Frequently Asked Questions:
What are the Benefits of Chemotherapy?
- lower the total number of cancer cells in your body
- reduce the likelihood of cancer spreading
- shrink tumor size
- reduce current symptoms
- It may help to relieve pain in last-stage cancer
How do doctors know if Chemo is Working?
The oncologist will examine your body’s response during and after chemotherapy. The oncologist use tests to determine if your tumor is shrinking or growing.
How long is a Chemo Session?
Generally, it lasts for three or four hours, while some may only take a half-hour.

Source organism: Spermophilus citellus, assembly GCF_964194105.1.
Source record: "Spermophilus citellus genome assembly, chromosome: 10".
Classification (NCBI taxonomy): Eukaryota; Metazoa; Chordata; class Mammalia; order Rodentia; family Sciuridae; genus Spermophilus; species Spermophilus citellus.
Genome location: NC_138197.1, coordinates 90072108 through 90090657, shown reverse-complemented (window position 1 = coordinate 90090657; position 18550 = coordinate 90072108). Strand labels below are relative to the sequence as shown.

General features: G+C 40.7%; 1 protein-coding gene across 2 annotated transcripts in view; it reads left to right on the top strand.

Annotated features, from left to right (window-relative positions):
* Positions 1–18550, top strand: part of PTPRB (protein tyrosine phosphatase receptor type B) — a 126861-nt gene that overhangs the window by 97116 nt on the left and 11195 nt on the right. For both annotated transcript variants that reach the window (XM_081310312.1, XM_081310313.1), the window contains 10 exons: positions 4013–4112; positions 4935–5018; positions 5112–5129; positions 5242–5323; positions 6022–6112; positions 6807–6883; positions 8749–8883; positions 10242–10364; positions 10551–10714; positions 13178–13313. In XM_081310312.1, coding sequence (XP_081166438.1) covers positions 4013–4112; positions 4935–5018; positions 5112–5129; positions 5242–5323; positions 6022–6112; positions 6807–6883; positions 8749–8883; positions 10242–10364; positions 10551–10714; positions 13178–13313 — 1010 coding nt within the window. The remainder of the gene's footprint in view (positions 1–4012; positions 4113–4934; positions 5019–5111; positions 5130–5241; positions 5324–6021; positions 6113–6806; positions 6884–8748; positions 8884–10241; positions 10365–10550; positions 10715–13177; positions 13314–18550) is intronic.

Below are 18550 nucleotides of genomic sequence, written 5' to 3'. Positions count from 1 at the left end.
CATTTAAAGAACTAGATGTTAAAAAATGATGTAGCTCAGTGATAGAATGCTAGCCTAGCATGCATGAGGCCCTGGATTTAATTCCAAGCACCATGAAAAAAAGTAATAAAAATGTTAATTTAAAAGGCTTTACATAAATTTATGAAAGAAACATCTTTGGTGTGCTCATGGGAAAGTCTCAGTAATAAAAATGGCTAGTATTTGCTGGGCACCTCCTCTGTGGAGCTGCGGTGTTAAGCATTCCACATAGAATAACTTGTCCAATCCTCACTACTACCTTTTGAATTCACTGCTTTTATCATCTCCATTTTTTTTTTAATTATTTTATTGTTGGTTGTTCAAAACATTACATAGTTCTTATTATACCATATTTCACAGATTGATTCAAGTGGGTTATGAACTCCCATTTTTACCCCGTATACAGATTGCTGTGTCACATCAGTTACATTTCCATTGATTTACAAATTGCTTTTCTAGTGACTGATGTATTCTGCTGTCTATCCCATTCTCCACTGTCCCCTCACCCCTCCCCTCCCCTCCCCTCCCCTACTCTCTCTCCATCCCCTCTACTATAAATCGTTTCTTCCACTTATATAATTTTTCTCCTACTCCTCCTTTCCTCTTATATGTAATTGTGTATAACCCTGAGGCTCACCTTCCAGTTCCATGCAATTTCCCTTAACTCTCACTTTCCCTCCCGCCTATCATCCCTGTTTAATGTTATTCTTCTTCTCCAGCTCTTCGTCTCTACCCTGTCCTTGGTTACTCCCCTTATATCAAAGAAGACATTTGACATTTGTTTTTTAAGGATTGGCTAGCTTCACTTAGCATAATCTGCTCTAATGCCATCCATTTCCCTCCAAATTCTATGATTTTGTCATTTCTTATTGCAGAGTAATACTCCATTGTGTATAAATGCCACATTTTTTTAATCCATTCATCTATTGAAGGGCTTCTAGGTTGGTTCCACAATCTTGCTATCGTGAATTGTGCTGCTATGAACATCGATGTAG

How long does a Chemo Cycle Last?
You may get a dose of chemotherapy on the first day and before repeating the treatment 3 weeks of recovery time is given. Each 3-week period is called a treatment cycle.
What does Chemo do to a child?
Chemotherapy damage to quickly dividing cells will cause side effects such as low blood cell counts, nausea, Diarrhoea, or hair loss during treatment. These short-term side effects will go away over time after treatment is over.
How do they administer Chemotherapy?
Chemotherapy is most often given as an infusion into a vein (intravenously). The drugs can be given by inserting a tube with a needle into a vein in your arm or into a device in a vein in your chest. Chemotherapy pills. Some chemotherapy drugs could be taken in pill or capsule form.
Does Chemotherapy Cause Infertility in a Child?
Infertility remains one of the most common and life-altering complications experienced by adults being treated for cancer during childhood.